Inside media baseball Wednesday

I'm diving into Jonathan Chait's piece in The New Republic on how a whole huge conspiracy of crazy supply-siders has taken over the Republican party. This is, to put it kindly, wildly overblown. I mean, I'm all for someone taking on the sillier kind of supply siders who fanny about claiming that tax cuts increase tax revenue, but they've been rather thin on the ground lately. Most tax cutters today want tax cuts because they think they are good for the economy, not because they think that it will increase tax revenue. And contrary to Chait's assertions, these are not wild, insane things to think.

Chait tars all tax-cutters with the ideas of the looniest supply siders. One can believe that tax cuts, by reducing deadweight loss and/or providing fiscal stimulus, will be good for the economy, without necessarily believing that the economy will be crippled by a 5% rate increase.

His primary exhibits for the nefarious influence of supply-side policy are: Larry Lindsay, Dick Cheney, Jack Kemp, Jude Wanniski, and George Gilder. Cheney I give you, but Larry Lindsay was drummed out of the administration in disgrace (for unrelated reasons) even before Bush's major tax cut, and Chait somehow neglects to mention the more conventional economists who have occupied the job since. Jack Kemp hasn't had access to serious power since I was snoring my way through Algebra I, and what power he did have was over HUD. Moreover, though I agree that Jude Wanniski and George Gilder are barking moonbats, they have, to put it kindly, limited influence on today's Republican party; which is hardly surprising given that Wanniski was kicked out of the party in disgrace before he died in 2005, and George Gilder has turned his attentions to that hugely influention Republican mouthpiece, the Gilder Technology report. This motley collection of names is hardly proof that the Supply Siders Have Taken Over the Building.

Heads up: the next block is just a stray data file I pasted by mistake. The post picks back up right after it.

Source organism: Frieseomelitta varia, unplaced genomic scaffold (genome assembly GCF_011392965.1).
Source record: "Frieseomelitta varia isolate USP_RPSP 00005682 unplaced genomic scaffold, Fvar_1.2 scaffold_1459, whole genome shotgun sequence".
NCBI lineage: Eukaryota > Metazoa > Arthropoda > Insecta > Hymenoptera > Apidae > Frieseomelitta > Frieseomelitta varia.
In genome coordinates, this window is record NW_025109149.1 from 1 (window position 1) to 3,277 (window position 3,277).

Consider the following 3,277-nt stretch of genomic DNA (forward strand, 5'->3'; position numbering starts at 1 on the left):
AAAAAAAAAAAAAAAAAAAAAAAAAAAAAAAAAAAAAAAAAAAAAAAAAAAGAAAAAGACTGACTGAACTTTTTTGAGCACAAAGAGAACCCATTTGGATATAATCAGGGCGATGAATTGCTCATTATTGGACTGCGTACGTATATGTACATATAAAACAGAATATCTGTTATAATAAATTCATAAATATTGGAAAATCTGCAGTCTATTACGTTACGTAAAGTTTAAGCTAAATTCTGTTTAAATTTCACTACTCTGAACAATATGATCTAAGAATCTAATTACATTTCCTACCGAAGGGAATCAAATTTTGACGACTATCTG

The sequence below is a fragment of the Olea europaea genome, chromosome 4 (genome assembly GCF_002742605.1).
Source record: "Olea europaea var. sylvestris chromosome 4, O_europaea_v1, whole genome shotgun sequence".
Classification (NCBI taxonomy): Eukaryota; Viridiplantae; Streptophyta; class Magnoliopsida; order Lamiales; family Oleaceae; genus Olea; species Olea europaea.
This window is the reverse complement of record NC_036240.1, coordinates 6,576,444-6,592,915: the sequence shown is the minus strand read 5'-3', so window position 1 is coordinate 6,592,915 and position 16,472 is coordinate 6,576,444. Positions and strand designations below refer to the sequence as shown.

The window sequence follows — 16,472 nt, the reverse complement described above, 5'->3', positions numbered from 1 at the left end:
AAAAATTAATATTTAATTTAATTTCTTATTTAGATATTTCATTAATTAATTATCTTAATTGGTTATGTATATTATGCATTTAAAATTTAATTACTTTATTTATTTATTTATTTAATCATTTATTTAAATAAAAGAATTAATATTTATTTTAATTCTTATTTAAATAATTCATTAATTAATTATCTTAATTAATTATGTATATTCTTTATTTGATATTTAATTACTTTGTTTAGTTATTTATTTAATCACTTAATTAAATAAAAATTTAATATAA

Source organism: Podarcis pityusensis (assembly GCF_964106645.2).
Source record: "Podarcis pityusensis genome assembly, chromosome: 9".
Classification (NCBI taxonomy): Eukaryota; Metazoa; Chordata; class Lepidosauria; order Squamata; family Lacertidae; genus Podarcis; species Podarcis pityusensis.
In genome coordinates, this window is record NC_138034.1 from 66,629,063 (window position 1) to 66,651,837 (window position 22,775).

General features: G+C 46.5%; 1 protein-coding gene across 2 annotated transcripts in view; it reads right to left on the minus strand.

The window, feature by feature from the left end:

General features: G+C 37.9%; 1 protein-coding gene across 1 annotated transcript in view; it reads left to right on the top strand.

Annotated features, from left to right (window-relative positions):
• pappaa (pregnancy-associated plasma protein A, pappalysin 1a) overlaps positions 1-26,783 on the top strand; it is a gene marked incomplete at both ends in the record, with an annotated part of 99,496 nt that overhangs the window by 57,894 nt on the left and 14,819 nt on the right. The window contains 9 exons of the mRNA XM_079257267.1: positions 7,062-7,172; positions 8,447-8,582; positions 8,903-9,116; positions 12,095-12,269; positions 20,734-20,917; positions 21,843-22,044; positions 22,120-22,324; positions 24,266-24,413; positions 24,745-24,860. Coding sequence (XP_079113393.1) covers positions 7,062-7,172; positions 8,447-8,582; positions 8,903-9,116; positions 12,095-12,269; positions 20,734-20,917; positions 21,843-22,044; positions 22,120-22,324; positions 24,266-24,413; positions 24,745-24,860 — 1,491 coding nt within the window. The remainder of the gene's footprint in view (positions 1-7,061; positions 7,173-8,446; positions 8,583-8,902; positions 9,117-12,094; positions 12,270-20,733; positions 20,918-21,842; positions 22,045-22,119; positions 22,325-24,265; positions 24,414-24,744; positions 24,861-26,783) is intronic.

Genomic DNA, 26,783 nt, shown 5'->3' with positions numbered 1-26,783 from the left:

Chait also elides the difference between statutory and effective marginal rates in "proving" that the latter group is wrong: after all, if high marginal rates are so bad for the economy, how come we grew so fast in the fifties, when the top marginal rate was 91%? The answer is that there was a pretty big difference between effective and actual tax rates, thanks to various generous deductions that were largely done away with by the middle of the Reagan administration.

Chait then claims this as evidence for the notion that "whatever negative effect such high tax rates have, it's relatively minor. Which necessarily means that whatever effects today's tax rates have, they're even more minor." For the record, I don't think that increasing the marginal tax rate on the rich (or almost anyone else) will have much effect on the economy. But Chait's breezy assertions are not good evidence for my belief. Perhaps growth in the 1950's could have been even more fabulous absent the high tax rates. Also, our tax code, and our economy, is substantially different in structure from the tax code of the 1950's, so extrapolating from then to now is very, very silly. Again, it might be that the changes would make the effects of rate cuts even more minor--but in fact I doubt it; the tax base is much broader now, and labor and capital mobility much higher, which should greatly magnify the effects of a change in rates.

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Megan McArdle is a columnist at Bloomberg View and a former senior editor at The Atlantic. Her new book is The Up Side of Down.

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